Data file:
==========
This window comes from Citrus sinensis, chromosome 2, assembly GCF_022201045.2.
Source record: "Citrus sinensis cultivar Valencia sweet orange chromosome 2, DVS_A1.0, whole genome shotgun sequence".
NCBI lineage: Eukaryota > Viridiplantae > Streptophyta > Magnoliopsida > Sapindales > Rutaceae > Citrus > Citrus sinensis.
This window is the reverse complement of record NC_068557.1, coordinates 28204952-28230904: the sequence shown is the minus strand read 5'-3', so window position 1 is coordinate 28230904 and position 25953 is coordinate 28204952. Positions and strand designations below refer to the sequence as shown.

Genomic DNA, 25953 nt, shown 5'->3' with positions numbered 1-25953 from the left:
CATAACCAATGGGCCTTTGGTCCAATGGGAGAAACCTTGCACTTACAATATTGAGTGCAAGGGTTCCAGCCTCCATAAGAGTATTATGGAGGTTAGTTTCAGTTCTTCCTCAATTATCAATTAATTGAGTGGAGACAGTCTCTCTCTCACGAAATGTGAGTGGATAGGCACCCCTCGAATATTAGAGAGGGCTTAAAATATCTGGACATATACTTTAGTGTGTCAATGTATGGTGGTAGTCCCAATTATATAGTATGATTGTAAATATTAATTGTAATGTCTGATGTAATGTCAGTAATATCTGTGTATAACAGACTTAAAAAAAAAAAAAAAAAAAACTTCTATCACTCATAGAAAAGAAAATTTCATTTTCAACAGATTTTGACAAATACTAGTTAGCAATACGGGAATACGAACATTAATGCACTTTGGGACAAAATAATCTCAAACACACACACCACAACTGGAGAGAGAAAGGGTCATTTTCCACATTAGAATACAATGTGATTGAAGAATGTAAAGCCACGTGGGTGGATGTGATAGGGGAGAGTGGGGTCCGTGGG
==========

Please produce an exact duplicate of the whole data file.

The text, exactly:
This window comes from Citrus sinensis, chromosome 2, assembly GCF_022201045.2.
Source record: "Citrus sinensis cultivar Valencia sweet orange chromosome 2, DVS_A1.0, whole genome shotgun sequence".
NCBI lineage: Eukaryota > Viridiplantae > Streptophyta > Magnoliopsida > Sapindales > Rutaceae > Citrus > Citrus sinensis.
This window is the reverse complement of record NC_068557.1, coordinates 28204952-28230904: the sequence shown is the minus strand read 5'-3', so window position 1 is coordinate 28230904 and position 25953 is coordinate 28204952. Positions and strand designations below refer to the sequence as shown.

Genomic DNA, 25953 nt, shown 5'->3' with positions numbered 1-25953 from the left:
CATAACCAATGGGCCTTTGGTCCAATGGGAGAAACCTTGCACTTACAATATTGAGTGCAAGGGTTCCAGCCTCCATAAGAGTATTATGGAGGTTAGTTTCAGTTCTTCCTCAATTATCAATTAATTGAGTGGAGACAGTCTCTCTCTCACGAAATGTGAGTGGATAGGCACCCCTCGAATATTAGAGAGGGCTTAAAATATCTGGACATATACTTTAGTGTGTCAATGTATGGTGGTAGTCCCAATTATATAGTATGATTGTAAATATTAATTGTAATGTCTGATGTAATGTCAGTAATATCTGTGTATAACAGACTTAAAAAAAAAAAAAAAAAAAACTTCTATCACTCATAGAAAAGAAAATTTCATTTTCAACAGATTTTGACAAATACTAGTTAGCAATACGGGAATACGAACATTAATGCACTTTGGGACAAAATAATCTCAAACACACACACCACAACTGGAGAGAGAAAGGGTCATTTTCCACATTAGAATACAATGTGATTGAAGAATGTAAAGCCACGTGGGTGGATGTGATAGGGGAGAGTGGGGTCCGTGGG